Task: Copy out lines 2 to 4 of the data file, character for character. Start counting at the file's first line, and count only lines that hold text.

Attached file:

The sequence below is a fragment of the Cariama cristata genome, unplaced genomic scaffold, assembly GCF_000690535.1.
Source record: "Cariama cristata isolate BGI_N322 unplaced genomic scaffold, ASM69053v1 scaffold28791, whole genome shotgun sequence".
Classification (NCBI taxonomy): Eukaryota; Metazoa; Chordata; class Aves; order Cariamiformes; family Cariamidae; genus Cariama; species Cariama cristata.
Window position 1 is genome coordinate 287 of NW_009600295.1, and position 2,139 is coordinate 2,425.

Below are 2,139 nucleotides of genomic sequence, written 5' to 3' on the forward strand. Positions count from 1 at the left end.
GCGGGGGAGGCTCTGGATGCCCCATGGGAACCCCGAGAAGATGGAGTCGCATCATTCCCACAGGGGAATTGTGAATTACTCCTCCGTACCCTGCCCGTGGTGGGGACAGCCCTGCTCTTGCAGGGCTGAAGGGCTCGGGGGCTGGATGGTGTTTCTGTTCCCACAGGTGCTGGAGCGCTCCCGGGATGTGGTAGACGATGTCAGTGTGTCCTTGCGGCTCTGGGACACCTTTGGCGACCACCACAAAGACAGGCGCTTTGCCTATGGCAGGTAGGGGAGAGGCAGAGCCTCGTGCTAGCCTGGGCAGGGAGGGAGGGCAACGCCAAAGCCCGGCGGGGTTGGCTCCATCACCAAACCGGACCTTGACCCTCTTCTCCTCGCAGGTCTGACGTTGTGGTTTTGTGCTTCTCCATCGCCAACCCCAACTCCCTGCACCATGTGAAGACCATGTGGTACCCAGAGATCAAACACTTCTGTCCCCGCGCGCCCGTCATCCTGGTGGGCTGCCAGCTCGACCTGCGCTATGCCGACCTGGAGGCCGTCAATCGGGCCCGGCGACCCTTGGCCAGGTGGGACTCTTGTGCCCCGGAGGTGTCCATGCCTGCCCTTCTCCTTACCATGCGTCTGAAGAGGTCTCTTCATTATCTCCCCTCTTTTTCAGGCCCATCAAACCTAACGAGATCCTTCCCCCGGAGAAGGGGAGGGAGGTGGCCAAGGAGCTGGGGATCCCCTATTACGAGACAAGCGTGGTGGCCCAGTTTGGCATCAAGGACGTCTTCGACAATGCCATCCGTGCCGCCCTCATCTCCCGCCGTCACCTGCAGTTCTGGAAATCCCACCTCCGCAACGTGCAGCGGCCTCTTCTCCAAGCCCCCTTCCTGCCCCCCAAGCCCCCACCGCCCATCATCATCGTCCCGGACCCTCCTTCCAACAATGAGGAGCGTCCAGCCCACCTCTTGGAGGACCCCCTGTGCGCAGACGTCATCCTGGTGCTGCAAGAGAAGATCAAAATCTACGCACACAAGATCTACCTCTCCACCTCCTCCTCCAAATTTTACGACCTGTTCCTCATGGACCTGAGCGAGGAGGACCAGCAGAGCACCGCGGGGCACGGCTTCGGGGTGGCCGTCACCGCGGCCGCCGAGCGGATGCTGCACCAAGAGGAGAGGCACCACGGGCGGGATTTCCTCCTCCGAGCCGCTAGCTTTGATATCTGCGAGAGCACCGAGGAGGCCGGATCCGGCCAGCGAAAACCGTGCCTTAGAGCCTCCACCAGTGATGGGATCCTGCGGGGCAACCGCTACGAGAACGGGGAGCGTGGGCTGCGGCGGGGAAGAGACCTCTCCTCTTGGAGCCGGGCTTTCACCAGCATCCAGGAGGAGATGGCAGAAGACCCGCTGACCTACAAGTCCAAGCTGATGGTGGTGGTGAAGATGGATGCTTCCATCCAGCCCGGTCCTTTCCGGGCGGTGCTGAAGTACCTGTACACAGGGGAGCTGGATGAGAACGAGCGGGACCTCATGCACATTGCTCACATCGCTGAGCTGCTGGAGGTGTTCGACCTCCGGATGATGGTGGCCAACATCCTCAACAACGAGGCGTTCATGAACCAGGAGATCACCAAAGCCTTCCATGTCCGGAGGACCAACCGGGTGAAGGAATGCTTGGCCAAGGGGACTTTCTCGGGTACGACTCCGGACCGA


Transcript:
Source record: "Cariama cristata isolate BGI_N322 unplaced genomic scaffold, ASM69053v1 scaffold28791, whole genome shotgun sequence".
Classification (NCBI taxonomy): Eukaryota; Metazoa; Chordata; class Aves; order Cariamiformes; family Cariamidae; genus Cariama; species Cariama cristata.
Window position 1 is genome coordinate 287 of NW_009600295.1, and position 2,139 is coordinate 2,425.